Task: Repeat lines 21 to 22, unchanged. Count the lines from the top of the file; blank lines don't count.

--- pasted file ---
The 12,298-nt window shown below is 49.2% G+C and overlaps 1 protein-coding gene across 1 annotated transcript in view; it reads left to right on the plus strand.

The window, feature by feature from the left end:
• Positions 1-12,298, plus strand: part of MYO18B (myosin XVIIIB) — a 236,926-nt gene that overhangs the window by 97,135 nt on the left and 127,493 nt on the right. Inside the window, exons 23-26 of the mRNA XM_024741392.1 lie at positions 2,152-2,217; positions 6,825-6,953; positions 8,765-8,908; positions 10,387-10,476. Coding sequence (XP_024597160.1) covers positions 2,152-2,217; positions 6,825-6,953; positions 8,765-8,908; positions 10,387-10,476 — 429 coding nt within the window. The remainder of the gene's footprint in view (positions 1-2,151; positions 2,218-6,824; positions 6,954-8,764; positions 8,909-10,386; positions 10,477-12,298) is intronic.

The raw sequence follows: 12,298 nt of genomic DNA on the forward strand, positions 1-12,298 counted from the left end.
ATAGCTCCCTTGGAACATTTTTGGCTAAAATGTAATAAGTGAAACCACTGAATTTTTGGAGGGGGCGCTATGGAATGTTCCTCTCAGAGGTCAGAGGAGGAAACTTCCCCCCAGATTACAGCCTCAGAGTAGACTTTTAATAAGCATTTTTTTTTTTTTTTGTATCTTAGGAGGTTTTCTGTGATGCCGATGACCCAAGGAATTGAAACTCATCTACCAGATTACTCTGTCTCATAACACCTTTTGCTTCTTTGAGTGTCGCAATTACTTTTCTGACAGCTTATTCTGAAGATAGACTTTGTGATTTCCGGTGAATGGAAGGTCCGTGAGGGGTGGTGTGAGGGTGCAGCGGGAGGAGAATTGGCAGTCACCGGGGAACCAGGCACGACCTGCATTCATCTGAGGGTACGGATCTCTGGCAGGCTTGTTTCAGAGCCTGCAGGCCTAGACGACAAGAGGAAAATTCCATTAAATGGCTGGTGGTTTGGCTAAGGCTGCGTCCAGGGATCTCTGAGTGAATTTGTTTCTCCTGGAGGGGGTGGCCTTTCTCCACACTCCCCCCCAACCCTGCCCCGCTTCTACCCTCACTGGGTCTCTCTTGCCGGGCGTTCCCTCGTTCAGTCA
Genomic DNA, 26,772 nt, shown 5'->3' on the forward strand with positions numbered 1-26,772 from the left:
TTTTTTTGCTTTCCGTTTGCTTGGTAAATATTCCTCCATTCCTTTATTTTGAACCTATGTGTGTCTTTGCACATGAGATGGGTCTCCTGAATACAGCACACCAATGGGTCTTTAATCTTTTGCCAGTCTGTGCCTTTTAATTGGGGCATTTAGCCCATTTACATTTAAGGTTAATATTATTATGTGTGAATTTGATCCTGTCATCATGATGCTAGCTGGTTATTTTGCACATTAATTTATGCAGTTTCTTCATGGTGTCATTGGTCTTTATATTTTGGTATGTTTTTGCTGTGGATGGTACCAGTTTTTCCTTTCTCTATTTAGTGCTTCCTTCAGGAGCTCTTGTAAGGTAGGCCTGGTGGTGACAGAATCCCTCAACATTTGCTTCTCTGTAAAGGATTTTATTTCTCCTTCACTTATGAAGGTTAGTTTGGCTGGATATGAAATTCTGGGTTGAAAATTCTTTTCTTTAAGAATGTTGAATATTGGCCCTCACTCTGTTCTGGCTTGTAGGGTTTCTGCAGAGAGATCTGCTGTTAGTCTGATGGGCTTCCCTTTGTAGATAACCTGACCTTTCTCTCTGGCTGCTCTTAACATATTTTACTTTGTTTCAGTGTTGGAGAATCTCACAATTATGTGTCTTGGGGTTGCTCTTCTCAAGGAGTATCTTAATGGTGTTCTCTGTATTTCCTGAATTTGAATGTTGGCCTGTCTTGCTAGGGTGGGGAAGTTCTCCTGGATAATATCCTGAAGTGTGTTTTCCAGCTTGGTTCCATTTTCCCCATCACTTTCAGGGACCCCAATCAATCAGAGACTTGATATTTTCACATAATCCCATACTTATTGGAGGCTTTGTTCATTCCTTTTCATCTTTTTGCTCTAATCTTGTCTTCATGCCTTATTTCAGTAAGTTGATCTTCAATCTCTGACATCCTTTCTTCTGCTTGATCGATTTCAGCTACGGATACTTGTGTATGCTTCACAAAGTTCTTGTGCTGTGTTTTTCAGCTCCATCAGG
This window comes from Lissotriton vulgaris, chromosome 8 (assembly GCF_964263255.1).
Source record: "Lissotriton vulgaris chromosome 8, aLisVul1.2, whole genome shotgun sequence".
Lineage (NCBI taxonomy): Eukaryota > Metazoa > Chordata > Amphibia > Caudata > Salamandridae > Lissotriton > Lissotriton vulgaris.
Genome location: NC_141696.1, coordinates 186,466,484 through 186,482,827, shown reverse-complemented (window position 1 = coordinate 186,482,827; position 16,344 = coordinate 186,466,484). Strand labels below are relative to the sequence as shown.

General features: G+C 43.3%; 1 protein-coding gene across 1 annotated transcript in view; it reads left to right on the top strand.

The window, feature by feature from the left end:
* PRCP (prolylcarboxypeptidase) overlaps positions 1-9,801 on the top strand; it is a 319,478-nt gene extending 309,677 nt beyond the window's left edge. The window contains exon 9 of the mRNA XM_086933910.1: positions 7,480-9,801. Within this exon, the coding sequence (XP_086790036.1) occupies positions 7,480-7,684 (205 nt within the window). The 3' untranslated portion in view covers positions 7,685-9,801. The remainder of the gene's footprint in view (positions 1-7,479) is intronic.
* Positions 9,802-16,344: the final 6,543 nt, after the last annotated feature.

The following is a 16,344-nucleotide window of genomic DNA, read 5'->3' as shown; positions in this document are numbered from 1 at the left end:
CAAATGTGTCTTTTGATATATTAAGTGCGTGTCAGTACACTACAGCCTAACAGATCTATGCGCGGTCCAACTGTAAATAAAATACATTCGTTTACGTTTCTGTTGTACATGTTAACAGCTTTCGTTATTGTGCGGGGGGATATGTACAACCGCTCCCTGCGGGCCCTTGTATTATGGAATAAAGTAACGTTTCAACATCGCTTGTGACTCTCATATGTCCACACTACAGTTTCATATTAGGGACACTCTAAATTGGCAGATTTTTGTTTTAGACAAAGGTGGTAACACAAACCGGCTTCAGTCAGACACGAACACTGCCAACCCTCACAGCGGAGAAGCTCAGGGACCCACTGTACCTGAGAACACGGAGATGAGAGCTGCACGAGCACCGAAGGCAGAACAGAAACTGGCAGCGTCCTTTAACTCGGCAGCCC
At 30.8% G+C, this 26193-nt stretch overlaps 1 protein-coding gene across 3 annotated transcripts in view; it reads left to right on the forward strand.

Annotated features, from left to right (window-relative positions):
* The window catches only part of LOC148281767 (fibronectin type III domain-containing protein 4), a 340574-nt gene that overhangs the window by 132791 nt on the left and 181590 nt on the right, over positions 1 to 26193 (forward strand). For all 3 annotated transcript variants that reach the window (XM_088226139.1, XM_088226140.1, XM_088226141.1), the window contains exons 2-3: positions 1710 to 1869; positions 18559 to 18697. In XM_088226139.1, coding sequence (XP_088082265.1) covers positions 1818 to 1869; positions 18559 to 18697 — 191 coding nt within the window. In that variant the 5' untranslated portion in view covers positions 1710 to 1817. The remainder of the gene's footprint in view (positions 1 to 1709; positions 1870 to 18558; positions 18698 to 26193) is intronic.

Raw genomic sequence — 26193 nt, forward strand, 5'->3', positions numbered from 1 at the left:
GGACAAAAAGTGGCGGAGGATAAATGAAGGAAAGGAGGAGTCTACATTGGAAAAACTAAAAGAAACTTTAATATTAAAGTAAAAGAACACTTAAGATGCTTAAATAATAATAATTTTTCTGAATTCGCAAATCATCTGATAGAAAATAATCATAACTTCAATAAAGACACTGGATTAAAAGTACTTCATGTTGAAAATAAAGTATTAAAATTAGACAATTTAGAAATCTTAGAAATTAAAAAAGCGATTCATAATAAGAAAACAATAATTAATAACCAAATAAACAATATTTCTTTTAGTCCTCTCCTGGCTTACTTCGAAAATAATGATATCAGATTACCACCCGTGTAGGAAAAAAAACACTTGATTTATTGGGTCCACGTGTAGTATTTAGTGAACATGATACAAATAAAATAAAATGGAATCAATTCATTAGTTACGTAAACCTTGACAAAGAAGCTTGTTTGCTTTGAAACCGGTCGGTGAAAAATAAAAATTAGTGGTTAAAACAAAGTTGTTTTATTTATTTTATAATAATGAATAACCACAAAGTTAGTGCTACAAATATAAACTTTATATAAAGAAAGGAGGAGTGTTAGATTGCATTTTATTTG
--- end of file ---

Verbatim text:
Raw genomic sequence — 26193 nt, forward strand, 5'->3', positions numbered from 1 at the left:
GGACAAAAAGTGGCGGAGGATAAATGAAGGAAAGGAGGAGTCTACATTGGAAAAACTAAAAGAAACTTTAATATTAAAGTAAAAGAACACTTAAGATGCTTAAATAATAATAATTTTTCTGAATTCGCAAATCATCTGATAGAAAATAATCATAACTTCAATAAAGACACTGGATTAAAAGTACTTCATGTTGAAAATAAAGTATTAAAATTAGACAATTTAGAAATCTTAGAAATTAAAAAAGCGATTCATAATAAGAAAACAATAATTAATAACCAAATAAACAATATTTCTTTTAGTCCTCTCCTGGCTTACTTCGAAAATAATGATATCAGATTACCACCCGTGTAGGAAAAAAAACACTTGATTTATTGGGTCCACGTGTAGTATTTAGTGAACATGATACAAATAAAATAAAATGGAATCAATTCATTAGTTACGTAAACCTTGACAAAGAAGCTTGTTTGCTTTGAAACCGGTCGGTGAAAAATAAAAATTAGTGGTTAAAACAAAGTTGTTTTATTTATTTTATAATAATGAATAACCACAAAGTTAGTGCTACAAATATAAACTTTATATAAAGAAAGGAGGAGTGTTAGATTGCATTTTATTTG